Salit: It would be if you’re going to run as an independent, or if you’re going to run as a Democrat challenging how the Democratic Party operates. I presume he looked at the Howard Dean experience. Howard Dean ran a campaign against the war and he was the frontrunner in 2003. At the time, Dean was a Democratic Party outsider who said ‘The reason I’m running is to remake the Democratic Party. That’s why I’m running.’ There was none of that in Edwards’ remarks. And I presume that’s because he thinks that if you go there, the Democratic machine wipes you out. You can’t withstand that – no one can. So, he makes that judgment call. Is that dishonest? Yes. Is that a calculation? Yes. Is there a Democrat who’s going to say that? I don’t know. Is Barack Obama going to say that? Obviously, Hillary Clinton is not going to say that, because she’s the institutional candidate.
Newman: I essentially agree with you. Although, I must say, there are relatively contemporary counter examples, who I think, for example, did project the issue of taking on the Democratic Party with significant skill and success. I’m thinking of Bill Clinton.
Salit: True enough.
Newman: So, I’m not completely convinced of your argument.
Newman: Not to mention anything resembling serious ethical criteria. I mean, Edwards might as well have ended up the speech by saying And after all, Russert, you know that we all lie. That would have been more honest than what he actually presented. If he’d said, All these positions that we’re presenting are calculations. When the vote came up on the war, everyone was calculating. Everyone is still calculating. My calculations are better than Hillary’s. And maybe my calculations were worse than Dean’s. Congratulations to Dean. Although he didn’t get the nomination, he got to head the DNC.
Newman: I don’t want to get into an in-depth analysis of your ethical calculations, because your ethics aren’t in question. But I think it’s a very seductive thing, to say exactly what you said, to frame things in terms of “how so and so is positioning.” And I think independents have to prepare ourselves for raising some serious ethical questions for the presidential candidates. I don’t want to say that there aren’t times when we engage in a certain kind of practicality.
Salit: Of course not. We do.
Newman: But, in our biggest campaign, when we were part of the Mike Bloomberg campaign, people would say to us ‘Well, where do you come off supporting Michael Bloomberg. He’s a billionaire. He has a record as a liberal but he didn’t speak out that much, because he wasn’t in politics. Aren’t you just being practical?’ I don’t think it’s the same thing, and I’ll tell you why, and people don’t mention it enough. Bloomberg ran against Mark Green and Freddy Ferrer, two Democrats who were the poster children for phony liberalism. Backing Bloomberg was a visible move in a new and positive direction for the people of New York City.
Salit: It was.
Newman: Freddy Ferrer was offering the same old failed rhetoric. Now, where on that phony scale do you put Edwards? I don’t think he was giving us anything new. I thought he was trying to rationalize the same old stuff. And even more importantly, the issue is not what you’re saying, but whether in doing so, there’s any indication that you’ve moved anywhere.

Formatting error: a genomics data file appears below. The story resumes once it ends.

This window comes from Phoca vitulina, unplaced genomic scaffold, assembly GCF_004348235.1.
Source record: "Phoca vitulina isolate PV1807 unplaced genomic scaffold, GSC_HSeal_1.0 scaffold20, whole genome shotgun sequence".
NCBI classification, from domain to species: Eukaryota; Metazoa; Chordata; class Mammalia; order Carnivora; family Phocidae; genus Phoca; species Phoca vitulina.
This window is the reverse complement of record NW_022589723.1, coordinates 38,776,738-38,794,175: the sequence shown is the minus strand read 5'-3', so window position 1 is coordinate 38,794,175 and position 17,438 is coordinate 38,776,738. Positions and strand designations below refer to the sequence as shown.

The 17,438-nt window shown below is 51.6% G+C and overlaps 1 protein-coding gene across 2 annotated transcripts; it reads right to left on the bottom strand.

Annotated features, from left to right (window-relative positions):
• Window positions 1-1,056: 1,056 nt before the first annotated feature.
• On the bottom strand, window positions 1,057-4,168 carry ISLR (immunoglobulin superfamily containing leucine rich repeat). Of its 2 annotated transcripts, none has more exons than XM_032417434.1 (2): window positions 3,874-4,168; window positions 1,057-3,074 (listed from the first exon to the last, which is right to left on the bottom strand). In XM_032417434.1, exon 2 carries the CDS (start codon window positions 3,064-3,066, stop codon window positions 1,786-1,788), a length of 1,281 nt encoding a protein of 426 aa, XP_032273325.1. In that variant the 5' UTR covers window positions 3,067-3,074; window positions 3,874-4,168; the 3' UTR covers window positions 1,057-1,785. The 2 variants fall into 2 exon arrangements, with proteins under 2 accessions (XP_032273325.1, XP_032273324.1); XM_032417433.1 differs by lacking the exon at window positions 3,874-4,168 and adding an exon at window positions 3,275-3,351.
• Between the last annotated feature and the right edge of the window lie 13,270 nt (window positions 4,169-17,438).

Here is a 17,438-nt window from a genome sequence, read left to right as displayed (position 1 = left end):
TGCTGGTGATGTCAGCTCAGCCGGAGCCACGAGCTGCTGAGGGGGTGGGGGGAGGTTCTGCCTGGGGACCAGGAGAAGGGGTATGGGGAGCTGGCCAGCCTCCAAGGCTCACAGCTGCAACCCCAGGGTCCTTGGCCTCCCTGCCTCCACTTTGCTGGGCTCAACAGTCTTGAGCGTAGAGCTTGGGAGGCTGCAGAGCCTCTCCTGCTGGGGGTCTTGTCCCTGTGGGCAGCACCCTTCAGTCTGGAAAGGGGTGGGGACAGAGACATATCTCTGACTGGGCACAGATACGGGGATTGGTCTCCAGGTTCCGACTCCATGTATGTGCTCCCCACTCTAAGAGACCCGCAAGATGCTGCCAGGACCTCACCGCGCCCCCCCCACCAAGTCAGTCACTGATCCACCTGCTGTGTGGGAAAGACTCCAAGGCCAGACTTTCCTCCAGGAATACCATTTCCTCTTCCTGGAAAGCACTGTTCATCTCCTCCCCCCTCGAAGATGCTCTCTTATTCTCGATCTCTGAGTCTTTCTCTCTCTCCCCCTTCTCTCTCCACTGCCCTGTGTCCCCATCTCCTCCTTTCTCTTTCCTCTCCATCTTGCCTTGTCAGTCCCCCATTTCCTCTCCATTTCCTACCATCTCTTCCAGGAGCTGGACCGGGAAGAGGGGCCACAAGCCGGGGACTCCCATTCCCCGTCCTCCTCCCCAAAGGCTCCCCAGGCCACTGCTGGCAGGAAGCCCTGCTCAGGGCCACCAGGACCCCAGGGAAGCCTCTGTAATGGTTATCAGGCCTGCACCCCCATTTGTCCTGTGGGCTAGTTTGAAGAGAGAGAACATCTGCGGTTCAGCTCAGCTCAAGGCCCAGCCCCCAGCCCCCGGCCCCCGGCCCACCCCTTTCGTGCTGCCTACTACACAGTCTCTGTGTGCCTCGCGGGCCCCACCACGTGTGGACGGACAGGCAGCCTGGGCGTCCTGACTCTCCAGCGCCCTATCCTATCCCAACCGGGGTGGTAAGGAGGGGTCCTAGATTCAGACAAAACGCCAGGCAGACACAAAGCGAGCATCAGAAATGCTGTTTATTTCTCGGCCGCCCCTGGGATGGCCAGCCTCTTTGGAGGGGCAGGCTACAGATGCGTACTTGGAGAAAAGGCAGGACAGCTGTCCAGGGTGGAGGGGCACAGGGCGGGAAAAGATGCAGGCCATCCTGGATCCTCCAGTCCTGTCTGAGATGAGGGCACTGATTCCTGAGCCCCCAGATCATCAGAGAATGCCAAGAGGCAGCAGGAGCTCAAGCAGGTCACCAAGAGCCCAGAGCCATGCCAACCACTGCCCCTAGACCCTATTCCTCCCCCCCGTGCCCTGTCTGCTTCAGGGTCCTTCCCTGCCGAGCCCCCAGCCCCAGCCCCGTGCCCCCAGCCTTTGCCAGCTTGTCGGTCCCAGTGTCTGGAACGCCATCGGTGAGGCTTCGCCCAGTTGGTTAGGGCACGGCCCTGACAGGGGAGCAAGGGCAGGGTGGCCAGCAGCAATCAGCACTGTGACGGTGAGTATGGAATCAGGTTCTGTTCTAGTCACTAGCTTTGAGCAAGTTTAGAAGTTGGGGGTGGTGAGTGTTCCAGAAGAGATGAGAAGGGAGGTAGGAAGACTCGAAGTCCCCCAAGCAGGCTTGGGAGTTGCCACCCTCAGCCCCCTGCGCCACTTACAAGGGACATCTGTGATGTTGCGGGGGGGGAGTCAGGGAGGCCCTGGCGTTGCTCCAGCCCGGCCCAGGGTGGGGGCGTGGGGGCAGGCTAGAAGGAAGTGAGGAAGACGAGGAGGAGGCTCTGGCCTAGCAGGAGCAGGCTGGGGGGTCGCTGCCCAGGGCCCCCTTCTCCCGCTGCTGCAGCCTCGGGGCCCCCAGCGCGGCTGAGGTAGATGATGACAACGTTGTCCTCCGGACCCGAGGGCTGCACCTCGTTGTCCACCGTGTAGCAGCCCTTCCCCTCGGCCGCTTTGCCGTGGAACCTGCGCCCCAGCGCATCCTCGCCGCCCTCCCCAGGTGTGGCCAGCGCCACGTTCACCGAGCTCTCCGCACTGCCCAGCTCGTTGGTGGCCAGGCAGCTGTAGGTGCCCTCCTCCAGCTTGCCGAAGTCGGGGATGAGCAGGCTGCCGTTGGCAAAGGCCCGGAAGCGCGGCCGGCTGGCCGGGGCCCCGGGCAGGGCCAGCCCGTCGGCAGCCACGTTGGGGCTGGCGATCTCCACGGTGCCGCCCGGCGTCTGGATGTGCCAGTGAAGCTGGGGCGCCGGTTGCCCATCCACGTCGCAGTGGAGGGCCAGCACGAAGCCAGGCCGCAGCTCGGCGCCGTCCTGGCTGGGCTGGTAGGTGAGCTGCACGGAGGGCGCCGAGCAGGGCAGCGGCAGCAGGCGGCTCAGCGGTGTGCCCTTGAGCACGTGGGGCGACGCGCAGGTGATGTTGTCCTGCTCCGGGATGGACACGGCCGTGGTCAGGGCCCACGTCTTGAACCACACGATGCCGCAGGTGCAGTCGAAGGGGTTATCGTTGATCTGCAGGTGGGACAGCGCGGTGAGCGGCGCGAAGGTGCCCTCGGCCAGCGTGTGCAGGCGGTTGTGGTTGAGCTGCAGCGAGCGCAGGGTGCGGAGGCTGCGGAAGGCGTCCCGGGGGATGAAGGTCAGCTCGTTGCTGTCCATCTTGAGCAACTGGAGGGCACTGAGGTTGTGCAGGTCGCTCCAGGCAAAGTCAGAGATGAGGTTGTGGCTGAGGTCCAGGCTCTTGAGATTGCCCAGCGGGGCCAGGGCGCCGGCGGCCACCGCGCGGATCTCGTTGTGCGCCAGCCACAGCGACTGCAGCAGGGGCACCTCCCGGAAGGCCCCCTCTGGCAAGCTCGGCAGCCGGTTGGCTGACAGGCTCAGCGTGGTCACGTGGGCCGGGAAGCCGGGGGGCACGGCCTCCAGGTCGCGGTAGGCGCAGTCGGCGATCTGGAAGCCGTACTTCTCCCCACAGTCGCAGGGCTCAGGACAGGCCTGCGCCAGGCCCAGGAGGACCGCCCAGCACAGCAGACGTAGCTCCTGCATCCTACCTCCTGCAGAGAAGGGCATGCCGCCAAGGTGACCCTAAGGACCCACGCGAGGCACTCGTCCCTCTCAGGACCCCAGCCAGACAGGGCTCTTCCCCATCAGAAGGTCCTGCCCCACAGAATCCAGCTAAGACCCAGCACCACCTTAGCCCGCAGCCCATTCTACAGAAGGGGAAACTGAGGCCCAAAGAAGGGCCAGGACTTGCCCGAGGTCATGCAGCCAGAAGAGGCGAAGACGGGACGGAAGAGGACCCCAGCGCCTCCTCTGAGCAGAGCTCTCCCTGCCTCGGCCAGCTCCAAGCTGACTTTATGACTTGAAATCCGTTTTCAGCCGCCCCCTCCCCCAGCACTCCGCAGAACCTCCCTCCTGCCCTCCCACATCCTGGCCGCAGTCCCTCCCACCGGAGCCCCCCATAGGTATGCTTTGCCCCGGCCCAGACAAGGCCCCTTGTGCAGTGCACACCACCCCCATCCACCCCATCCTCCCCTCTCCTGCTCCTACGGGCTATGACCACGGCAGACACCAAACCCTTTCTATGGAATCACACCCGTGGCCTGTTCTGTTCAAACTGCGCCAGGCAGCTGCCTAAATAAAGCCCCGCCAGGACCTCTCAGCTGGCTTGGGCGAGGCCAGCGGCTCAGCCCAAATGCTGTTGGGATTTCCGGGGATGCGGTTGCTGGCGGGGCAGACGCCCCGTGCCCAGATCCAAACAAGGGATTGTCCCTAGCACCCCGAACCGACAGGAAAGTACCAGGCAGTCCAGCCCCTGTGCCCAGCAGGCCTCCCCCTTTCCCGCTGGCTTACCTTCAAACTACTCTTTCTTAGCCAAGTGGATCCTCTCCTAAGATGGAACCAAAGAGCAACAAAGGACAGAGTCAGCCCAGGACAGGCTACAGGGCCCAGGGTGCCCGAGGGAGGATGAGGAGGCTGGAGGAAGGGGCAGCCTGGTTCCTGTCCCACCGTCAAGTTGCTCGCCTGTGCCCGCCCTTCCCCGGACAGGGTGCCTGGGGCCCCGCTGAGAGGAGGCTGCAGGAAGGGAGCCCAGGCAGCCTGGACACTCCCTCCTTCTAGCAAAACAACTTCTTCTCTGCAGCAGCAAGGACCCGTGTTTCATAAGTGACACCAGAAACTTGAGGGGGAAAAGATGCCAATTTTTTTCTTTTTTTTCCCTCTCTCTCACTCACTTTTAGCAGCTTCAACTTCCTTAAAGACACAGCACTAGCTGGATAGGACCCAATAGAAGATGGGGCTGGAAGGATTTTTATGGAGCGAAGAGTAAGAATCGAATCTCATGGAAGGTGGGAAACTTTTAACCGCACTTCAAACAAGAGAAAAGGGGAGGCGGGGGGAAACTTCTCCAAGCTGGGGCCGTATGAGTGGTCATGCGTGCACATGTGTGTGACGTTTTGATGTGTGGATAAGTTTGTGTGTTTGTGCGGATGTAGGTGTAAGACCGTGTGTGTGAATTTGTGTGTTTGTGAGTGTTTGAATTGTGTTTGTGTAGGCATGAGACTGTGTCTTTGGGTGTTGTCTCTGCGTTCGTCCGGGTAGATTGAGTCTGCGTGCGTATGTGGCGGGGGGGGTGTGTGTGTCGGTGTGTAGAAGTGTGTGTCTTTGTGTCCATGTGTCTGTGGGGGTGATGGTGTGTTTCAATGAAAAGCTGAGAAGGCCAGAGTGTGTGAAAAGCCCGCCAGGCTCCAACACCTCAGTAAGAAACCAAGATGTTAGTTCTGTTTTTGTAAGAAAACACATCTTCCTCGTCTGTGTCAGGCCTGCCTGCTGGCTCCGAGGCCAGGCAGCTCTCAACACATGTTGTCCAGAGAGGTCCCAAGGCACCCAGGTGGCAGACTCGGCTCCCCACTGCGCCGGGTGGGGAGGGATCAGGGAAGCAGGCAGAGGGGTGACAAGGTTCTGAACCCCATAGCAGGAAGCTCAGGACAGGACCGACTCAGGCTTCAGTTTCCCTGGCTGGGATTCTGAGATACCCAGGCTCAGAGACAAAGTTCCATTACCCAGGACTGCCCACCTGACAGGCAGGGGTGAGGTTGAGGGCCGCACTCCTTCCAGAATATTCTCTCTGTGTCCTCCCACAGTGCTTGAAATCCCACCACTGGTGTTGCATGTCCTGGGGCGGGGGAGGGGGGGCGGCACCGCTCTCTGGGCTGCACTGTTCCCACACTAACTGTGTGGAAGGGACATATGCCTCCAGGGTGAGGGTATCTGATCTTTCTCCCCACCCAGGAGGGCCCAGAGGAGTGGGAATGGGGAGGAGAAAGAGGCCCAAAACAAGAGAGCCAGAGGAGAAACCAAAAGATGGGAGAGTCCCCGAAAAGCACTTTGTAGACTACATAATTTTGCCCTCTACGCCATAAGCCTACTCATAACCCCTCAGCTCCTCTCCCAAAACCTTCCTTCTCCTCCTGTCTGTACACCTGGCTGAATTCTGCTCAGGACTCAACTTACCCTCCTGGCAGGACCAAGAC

Salit: That was born out with Bloomberg.
Newman: Yes. But, I don’t see a speck of that in this statement by Edwards. But, you might not agree with that and I’m delighted if you don’t.
Salit: I don’t know how to answer that question at this point, because relative to Bloomberg, one of the things that happened very early on in the process was that Bloomberg reached out to us, to the independents.
Newman: Exactly. That’s not insignificant. He reached out to you personally.
Salit: That’s right. And we then were in a position to play a role in shaping who he became, who he was both as a candidate and then, as mayor.
Newman: And we didn’t agree on everything. We didn’t agree on many things. You could argue that we went more for him than he went for us. But he was reaching out to try to make something new happen.
Newman: That means something to me.
Salit: To me, too. Now, is Edwards going to do that?
Newman: That’s my answer.
Salit: That’s your answer.
Newman: Do you think he will?
Salit: I don’t know. I know what kind of record we had with him in 2004 during the Choosing An Independent President (ChIP) project. He joined our process, filling out the ChIP questionnaire, etc. But overall, he was minimally responsive to independents. And our process showed that independents – while liking some of his rhetoric – didn’t buy that he was a genuine reformer who was serious about taking on the establishment.
Newman: Well, there’s a big difference between 2004 and 2008. And one difference is that we’re being looked at – we’re being carefully examined right now, we independents. Now, at one level, there’s not a whole lot to look at. Although we have big numbers in the polls, and quality networks of leaders and activists, we don’t have big money. So, what do you think they’re looking at when they look at us to make ongoing appraisals of who we are? They’re looking at how we’re relating to the presidential candidates. What we say to them and about them. And we’ve got to be very clear, as to how we play that. You’ve got to play that tough. It’s got to be smart, but it’s got to be tough. If Edwards comes along with a so-called populist message, independents have to make clear that it’s not enough to call yourself a populist, to say you’re “just being honest with the American people” when you’re not. That’s my opinion on these matters. This is true at the national level, at the local level, at every level. The moral independence of the independent voter has to come through in everything we do. That’s what people are looking at. I just strongly believe that you can’t compromise on that, because if we compromise on that, then what the hell are we?
Salit: Thanks, Fred. I deeply appreciate what you’re saying here. To be continued, I’m sure.